The bigger picture to homegrown, homemade natural remedies is the ecology of stewardship. We’re a small part of a larger whole, responsible for maintaining our intertwined communities. We care for our gardens and families, our towns and wild places, and our larger world by promoting the function of natural systems. Natural health is more than remedies: At our best, we function as a healthful part of the broader community of plants, animals, and people, just as our pollinator friends do.
Photo by Getty Images/galitskaya.
Homegrown Herbal Bug Spray Recipe
- 1 tablespoon each herb, finely chopped
- 4 to 6 ounces almond or olive oil
- 2 ounces neem oil or cedar-infused oil (recommended)
- 4 ounces witch hazel
- Make sure everything is dry, because water increases the chance of mold. Combine chopped herbs in a glass half-pint jar; add oil.
- Use a spoon to push herbs down. Add extra oil if needed to submerge.
- Label jar, and infuse 1 to 3 weeks in a cool place.
- Strain oil, pressing as much oil out of the herbs as possible.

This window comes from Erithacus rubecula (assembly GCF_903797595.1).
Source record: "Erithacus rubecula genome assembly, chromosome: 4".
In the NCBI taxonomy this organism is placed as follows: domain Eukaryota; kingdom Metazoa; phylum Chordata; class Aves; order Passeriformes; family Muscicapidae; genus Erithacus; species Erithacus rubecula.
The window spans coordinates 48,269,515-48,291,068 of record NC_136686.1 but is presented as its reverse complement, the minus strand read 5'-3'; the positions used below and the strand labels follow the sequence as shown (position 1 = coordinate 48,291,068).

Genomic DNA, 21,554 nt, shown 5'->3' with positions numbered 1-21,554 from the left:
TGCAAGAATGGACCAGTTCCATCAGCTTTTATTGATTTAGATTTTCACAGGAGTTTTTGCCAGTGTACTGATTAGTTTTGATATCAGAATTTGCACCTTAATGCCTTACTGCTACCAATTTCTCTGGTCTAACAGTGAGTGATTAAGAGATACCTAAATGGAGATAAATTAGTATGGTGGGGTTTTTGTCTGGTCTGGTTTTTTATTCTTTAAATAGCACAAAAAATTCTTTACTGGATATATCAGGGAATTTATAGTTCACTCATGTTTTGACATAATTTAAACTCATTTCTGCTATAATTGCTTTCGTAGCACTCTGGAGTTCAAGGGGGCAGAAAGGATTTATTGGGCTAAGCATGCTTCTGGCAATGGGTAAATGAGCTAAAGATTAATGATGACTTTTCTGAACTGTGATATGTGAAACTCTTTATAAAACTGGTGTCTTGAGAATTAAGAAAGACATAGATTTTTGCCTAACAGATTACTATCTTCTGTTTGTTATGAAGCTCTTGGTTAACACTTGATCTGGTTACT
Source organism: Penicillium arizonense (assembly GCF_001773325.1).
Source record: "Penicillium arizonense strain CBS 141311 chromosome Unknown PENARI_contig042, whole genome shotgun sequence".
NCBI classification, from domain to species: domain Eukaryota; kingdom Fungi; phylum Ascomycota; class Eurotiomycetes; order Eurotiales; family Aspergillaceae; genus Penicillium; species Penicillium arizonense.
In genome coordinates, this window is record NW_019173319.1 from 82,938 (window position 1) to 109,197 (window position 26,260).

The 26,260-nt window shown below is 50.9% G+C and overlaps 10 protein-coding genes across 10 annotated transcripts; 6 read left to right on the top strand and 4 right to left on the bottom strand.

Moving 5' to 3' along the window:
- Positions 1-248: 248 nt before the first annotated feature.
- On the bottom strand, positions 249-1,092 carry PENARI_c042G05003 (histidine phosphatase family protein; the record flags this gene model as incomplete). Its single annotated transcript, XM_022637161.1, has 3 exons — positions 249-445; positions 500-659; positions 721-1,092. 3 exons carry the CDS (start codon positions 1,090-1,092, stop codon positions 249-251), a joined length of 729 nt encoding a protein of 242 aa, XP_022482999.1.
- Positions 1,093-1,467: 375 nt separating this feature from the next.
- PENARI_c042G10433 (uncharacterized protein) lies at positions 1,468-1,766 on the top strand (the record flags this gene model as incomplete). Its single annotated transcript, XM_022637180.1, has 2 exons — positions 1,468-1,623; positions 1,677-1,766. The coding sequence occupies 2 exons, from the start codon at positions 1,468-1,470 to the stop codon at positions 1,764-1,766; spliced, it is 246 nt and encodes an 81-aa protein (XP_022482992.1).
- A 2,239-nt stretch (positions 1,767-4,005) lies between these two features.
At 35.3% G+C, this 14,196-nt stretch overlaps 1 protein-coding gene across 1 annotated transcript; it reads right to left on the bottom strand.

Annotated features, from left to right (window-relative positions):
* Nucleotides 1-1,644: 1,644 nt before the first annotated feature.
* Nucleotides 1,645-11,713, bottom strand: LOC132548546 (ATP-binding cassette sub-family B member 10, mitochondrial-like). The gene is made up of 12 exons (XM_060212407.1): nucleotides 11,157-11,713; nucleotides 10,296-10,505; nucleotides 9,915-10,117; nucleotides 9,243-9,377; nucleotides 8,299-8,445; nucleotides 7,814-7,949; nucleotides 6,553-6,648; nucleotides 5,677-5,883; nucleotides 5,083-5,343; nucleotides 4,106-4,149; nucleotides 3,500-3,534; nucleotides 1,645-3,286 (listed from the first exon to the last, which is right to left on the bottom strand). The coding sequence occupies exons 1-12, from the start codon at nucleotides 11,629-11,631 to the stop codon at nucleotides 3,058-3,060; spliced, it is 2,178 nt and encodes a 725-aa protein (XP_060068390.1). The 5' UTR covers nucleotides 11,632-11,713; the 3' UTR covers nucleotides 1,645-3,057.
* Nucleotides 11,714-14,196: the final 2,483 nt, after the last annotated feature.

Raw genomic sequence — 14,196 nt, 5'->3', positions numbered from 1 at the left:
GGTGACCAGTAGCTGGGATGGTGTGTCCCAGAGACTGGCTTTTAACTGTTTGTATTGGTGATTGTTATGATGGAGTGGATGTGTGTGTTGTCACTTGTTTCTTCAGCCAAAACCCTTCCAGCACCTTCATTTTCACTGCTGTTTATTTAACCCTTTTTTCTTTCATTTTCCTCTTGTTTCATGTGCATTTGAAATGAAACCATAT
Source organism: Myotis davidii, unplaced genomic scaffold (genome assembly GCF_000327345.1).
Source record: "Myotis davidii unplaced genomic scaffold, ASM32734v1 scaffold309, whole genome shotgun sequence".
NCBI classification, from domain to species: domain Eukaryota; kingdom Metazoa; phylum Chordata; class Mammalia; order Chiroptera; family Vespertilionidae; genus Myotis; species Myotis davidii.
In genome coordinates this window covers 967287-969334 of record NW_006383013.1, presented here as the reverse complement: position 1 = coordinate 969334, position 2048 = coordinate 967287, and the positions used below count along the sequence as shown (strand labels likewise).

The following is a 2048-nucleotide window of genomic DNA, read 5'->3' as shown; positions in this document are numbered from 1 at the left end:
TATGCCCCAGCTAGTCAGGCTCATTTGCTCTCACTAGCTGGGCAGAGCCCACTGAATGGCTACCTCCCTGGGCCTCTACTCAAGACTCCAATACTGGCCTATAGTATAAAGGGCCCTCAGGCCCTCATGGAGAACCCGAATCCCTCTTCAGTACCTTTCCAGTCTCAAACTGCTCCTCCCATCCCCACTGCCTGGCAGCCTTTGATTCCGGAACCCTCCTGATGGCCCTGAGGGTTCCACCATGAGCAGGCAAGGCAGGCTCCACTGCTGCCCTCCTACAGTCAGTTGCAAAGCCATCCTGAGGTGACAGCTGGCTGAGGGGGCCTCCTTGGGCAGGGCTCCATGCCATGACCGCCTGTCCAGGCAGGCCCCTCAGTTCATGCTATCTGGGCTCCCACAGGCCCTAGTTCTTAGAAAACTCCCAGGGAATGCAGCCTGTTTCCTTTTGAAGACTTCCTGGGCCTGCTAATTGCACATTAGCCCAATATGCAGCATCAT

- Add neem or cedar oil and witch hazel, then shake until well combined.
- Fill a spray bottle or perfume roller, and shake well before each use.
- Store leftovers in a cool, dark place. To store for more than a few months, place the bug spray in a refrigerator.
Note on Consistency: If you prefer a thinner spray, add more witch hazel; for a thicker, lotion-like texture, use vegetable glycerine instead of witch hazel.
Juliette Abigail Carr is a clinical herbalist and the proprietor of Old Ways Herbal School of Plant Medicine (Newfane, Vermont), which offers various courses on herbalism and gardening. Her writing has been published in numerous magazines, and she offers clinical consultations specializing in the health of women, babies, and children. Read more and contact her at www.OldWaysHerbal.com, and on Instagram @OldWaysHerbal.